Tuesday, May 21, 2024

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Graham, NC 27253
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Auditor praises Elon’s finances in long-awaited annual report


A belated report from Elon’s independent auditor proved well worth the wait when it was finally presented to the town’s municipal leaders on Tuesday.

That evening, Becky Loy of Cobb, Ezekiel, Loy & Company made an unscheduled appearance before Elon’s town council in order share her firm’s glowing review of the 12-month period that ended on June 30, 2022.

Becky Loy

Loy ultimately blamed “turmoil” in her personal life for the tardiness of her report, which most municipalities received from their respective auditors in either December or January. Loy was indirect about the loss she suffered earlier this year when her husband lost his battle with cancer. All the same, she was unambiguous in her praise of the way that the town has kept up with its finances. “Everything looks really good in the numbers,” Loy assured the council in her presentation, “and one of the things that really sums this up is the unreserved fund balance [or usable savings]. You are required to have 8 percent [of the town’s annual expenditures stashed away as fund balance], and you have 101.4 percent.”

According to Loy’s report, the town’s general fund took in a total of $8,837,202 during the past fiscal year in order to cover most of the municipality’s services and operations. This figure amounts to an increase of $49,245 from the previous financial cycle. Moreover, it exceeded the general fund’s outlays by a sum of $1,328,693 – which helped raise the fund’s spendable savings, or unreserved fund balance, to its yearend total of $8,229,084.

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Loy added that the past fiscal year had been similarly lucrative for the self-contained fund that sustains the town’s water and sewer system. She noted that the fund’s revenues shot up from $4,260,081 to $5,406,766 due to a 10-percent rate increase combined with an even greater surge in consumption. In the meantime, the fund shelled out just $4,016,572 on operations and maintenance, allowing another $1,390,194 to flow into the funds savings.
Loy went on to commend the council for the financial policies that had led to this seven-figure surge in its water and sewer reserves.

“Nobody wants to increase rates,” she conceded. “But sometimes you have to do that…and I think it’s important when you have an aging infrastructure that you have to constantly make improvements to.”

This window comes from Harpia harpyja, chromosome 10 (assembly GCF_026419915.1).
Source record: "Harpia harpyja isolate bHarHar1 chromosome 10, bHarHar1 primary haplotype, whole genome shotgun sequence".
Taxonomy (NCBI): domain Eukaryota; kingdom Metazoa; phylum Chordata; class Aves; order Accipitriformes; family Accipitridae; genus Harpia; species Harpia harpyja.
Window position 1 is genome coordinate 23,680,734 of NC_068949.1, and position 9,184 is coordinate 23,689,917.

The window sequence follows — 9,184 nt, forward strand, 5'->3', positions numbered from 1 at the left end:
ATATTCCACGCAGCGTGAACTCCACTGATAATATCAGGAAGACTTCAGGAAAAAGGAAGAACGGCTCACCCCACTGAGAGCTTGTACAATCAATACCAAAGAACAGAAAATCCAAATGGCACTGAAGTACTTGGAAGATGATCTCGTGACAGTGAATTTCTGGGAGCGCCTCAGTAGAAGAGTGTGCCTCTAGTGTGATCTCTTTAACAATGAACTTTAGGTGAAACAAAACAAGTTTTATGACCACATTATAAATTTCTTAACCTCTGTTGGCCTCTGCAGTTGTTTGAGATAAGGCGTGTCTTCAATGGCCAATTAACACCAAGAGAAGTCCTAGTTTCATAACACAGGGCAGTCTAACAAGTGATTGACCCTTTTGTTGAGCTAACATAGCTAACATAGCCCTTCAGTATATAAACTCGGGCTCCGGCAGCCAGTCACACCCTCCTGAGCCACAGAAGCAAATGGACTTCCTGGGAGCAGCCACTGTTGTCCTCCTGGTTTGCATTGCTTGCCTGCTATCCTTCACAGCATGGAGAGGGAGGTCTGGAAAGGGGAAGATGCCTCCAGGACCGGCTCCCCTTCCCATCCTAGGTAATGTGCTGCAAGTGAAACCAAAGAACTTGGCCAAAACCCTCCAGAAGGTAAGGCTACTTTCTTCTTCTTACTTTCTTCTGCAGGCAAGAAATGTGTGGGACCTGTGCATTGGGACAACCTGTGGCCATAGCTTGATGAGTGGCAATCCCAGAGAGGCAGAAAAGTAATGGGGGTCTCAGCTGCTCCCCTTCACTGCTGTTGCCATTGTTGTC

A fly in the ointment
Loy also raised one small caveat with the council about the town’s financial management.
The town’s auditor noted that the town’s public safety department, which encompasses both police and fire protection, had exceeded its budget by $63,000 during the past fiscal year.

Loy attributed this glitch to a mid-year property purchase that hadn’t been accompanied by the budget amendment needed to balance the books. She presumed that this budget amendment had simply slipped through the cracks amid the personnel changes that had shaken up the town’s finance department last year. Loy nevertheless acknowledged that she was compelled to report this lapse to the state despite her overall confidence in the town’s finances.

The council ultimately voted 5-to-0 to accept the results of Loy’s audit.


From financial to parking reserves
The council gave a similarly unanimous nod to an ordinance revision that will enable the town to provide a modicum of employee parking for commercial establishments in Elon’s downtown business district.

According to Elon’s town manager Richard Roedner, this newly-adopted amendment will allow the town to reserve a small gravel lot that it currently leases from AT&T for the exclusive use of downtown merchants and their employees. Roedner added that this lot, which costs Elon about $6,000 a year, can accommodate about 10 vehicles that would otherwise have to take their chances in the time-restricted spaces in other parts of downtown.

In order to facilitate this new policy, the town plans to issue four parking stickers to every merchant in the town’s downtown business district. Roedner told the council that, by approving the aforementioned ordinance amendment, its members have empowered the town’s police department to issue tickets to vehicles lacking these stickers that find their way into the lot.

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